Learning programmes are more than just a classroom experience and enable a higher level of comprehension that can be later implemented in a real workplace.
With appropriate tools and techniques, organisations can exponentially increase their chances of success, enabling learners to reach defined goals through planned learning and assessment activities.
Contrary to popular belief, it is indeed possible to measure learning results. The difference between training and a comprehensive learning programme is that the latter is a planned, benchmarked effort executed with specific goals in mind.
In a three-phase solution, organisations can learn to assess, implement and adopt strategies for learning programme success. It is important to identify the following:
The starting point
The direction in the long run
It is impossible to measure the return on investment when your start and end points are not defined. Companies usually make five common mistakes in the pursuit of building a learning programme:
Jumping right in
Without an upfront assessment, companies often end up offering the wrong type of training to obtain their desired performance improvement. They should invest time in identifying the problem and establishing a baseline performance level before offering a solution.
This enables the management to calibrate this against the desired state and monitor progress along the way, using key assessment tools such as custom surveys, interviews with staff, or a skill gap/performance analysis.
This will also present an opportunity to understand employees’ knowledge and their understanding of various project management methodologies, tools, techniques and processes available in the organisation.
Action: Find out where you are currently by benchmarking levels of best practice knowledge and current working practices together and against a common set of baselines and metrics. Use proven “maturity models” to deliver these baselines.
Ignoring individual and organisational perspectives
Pre-training assessments are not beneficial only for individuals, but also for the entire enterprise. Instead of implementing training for all employees, it might be better to organise a mentor programme targeted specifically at individual groups.
The goal is to provide a flexible and durable roadmap for employees to steer them towards the organisation’s vision. An organisation’s processes and infrastructure should support all employees’ skills.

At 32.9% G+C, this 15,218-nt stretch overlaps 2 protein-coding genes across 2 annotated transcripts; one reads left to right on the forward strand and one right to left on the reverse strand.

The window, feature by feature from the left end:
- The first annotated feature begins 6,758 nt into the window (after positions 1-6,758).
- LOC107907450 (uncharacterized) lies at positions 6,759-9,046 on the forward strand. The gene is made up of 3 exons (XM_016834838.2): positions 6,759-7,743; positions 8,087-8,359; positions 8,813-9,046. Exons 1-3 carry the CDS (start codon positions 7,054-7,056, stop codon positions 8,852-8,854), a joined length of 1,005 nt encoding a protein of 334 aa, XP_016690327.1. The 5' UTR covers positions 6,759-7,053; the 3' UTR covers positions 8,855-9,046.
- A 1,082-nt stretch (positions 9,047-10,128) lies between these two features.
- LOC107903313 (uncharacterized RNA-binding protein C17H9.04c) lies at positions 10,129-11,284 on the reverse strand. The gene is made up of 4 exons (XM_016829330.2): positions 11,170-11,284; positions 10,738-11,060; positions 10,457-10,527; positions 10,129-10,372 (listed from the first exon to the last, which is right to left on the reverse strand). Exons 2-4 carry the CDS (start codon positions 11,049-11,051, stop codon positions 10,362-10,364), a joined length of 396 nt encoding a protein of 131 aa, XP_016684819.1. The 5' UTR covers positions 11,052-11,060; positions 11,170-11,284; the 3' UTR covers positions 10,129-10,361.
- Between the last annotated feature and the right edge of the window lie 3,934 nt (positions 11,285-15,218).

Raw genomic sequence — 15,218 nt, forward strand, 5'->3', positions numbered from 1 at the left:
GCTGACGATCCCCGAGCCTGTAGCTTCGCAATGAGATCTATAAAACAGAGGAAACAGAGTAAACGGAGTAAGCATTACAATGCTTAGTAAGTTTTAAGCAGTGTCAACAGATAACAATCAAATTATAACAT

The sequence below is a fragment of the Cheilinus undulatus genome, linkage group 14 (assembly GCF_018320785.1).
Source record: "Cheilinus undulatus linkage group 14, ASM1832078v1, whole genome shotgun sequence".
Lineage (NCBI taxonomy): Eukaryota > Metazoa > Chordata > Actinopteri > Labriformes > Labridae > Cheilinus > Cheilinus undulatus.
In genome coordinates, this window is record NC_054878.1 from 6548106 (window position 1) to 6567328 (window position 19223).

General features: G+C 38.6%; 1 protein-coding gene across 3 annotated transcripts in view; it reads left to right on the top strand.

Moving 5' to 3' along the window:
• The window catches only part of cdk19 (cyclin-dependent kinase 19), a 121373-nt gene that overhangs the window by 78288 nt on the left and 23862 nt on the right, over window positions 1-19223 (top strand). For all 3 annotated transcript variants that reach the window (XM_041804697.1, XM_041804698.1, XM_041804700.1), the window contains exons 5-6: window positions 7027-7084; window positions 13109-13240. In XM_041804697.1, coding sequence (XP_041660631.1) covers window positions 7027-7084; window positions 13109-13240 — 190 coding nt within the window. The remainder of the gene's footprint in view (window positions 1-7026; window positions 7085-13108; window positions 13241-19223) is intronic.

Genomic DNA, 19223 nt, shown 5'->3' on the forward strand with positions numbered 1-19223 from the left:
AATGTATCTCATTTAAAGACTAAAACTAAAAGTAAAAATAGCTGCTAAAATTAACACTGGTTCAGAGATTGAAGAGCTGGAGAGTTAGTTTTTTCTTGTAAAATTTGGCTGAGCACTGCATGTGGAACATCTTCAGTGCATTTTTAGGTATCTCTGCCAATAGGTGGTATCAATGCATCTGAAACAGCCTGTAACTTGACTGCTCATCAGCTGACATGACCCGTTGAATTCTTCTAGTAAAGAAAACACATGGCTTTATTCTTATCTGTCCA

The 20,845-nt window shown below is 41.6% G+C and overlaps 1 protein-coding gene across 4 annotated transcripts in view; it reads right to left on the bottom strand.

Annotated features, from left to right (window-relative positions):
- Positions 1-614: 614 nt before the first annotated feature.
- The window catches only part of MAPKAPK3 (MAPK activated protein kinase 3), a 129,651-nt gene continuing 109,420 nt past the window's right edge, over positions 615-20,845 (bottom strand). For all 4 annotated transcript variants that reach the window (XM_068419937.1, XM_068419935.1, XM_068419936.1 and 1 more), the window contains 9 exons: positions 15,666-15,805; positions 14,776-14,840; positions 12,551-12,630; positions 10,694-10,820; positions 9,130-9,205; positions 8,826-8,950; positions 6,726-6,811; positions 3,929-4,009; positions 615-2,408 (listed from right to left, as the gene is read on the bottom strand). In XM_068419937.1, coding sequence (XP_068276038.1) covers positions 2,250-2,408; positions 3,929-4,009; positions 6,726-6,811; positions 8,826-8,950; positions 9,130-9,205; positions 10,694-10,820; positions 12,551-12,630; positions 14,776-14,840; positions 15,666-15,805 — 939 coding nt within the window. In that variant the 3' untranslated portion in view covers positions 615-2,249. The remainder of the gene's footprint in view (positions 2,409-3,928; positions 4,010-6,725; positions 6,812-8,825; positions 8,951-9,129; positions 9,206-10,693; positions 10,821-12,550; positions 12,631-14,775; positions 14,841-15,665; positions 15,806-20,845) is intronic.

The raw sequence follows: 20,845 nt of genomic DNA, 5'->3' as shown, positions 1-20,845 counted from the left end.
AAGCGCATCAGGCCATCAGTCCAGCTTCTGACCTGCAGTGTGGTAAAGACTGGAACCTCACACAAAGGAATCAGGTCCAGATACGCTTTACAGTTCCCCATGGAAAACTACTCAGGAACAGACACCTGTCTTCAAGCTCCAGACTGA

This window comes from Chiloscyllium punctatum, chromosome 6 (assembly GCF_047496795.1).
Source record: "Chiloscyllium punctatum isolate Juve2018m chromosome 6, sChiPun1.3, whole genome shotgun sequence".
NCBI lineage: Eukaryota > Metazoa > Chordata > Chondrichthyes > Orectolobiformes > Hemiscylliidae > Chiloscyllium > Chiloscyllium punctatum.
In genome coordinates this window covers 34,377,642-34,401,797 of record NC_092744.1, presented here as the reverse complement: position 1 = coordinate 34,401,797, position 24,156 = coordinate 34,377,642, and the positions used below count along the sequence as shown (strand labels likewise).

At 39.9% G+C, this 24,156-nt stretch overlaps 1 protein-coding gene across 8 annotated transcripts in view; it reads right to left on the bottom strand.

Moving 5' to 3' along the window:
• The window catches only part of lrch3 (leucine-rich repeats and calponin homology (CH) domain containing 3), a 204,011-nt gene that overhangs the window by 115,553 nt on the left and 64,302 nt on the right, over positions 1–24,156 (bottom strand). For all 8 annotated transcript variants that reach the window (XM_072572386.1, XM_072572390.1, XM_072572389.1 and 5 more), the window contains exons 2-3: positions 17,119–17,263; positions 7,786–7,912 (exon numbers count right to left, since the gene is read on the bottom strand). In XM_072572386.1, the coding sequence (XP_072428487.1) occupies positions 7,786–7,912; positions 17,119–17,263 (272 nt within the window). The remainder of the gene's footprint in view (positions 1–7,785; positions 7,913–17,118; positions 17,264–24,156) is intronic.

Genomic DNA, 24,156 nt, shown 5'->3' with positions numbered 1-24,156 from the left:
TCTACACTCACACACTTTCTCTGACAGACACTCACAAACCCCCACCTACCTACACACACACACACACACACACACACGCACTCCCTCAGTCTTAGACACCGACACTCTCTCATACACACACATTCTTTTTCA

Action: Align the organisation and employees by investing in a structured learning programme with continued education for individuals over a long term to ensure that motivation levels remain high and employees continue to feel empowered to challenge “business as usual” in the interests of practice improvement.
Getting caught in the details
It is important to understand that not all performance issues can be addressed through training. For example, organisations often try to improve performance by focusing on one element (a symptom) of a much larger and very complex process (a cause).
However, looking beyond the details and at the overall process, may make it easier, faster, and ultimately cheaper to find a method to simplify the process. The result will lead to setting up a learning programme, focusing on the “new” process for success and increasing the level of performance.
It is essential to identify how learning can contribute to employees and the company from a strategic perspective and obtain a broader perspective of a particular situation before implementing solutions.
Action: Treat the cause, not the symptoms! Never focus exclusively on “business as usual” at the expense of expanding individual horizons, and vice versa.
Failing to set milestones to evaluate progress
Companies that do not identify their objectives are at serious risk of wasting precious resources. It is advisable to create a road map to keep your activities aligned with your objectives as learning plans can take several years.
A strategic learning programme guides the organisation through its overall strategic plan for growth and requires regular checks on progress, either through a project evaluation or audit.
Action: Plan the work and work the plan by designing your programme with the end objective in mind. Match regular measurements and progress validation against the agreed maturity targets and re-align as required.
Forgetting to start small
Companies that use pilot programmes to test training effectiveness tend to have a higher success rate than organisations that roll out a company-wide learning programme from the beginning.
Baby steps often serve the company’s needs more effectively than a full-force effort. Throughout the learning programme, companies should also think about how they will translate theory into practice.
A post-assessment can guide an organisation beyond the classroom and create a sustainable, effective change.
Action: Start small and build momentum to calibrate the speed at which you develop (and consolidate) individual skills and proficiencies with your organisation’s ability to adopt, embed and deploy those skills consistently in the workplace — this may involve process refinement.
Companies can increase their chances of achieving real organisation performance improvement through well-defined and assessed learning programmes that guide overall organisational progress.
With a more holistic approach to learning, organisations can enjoy the effects of improving business on all levels while working toward a common goal and creating the greatest impact with the fewest resources possible.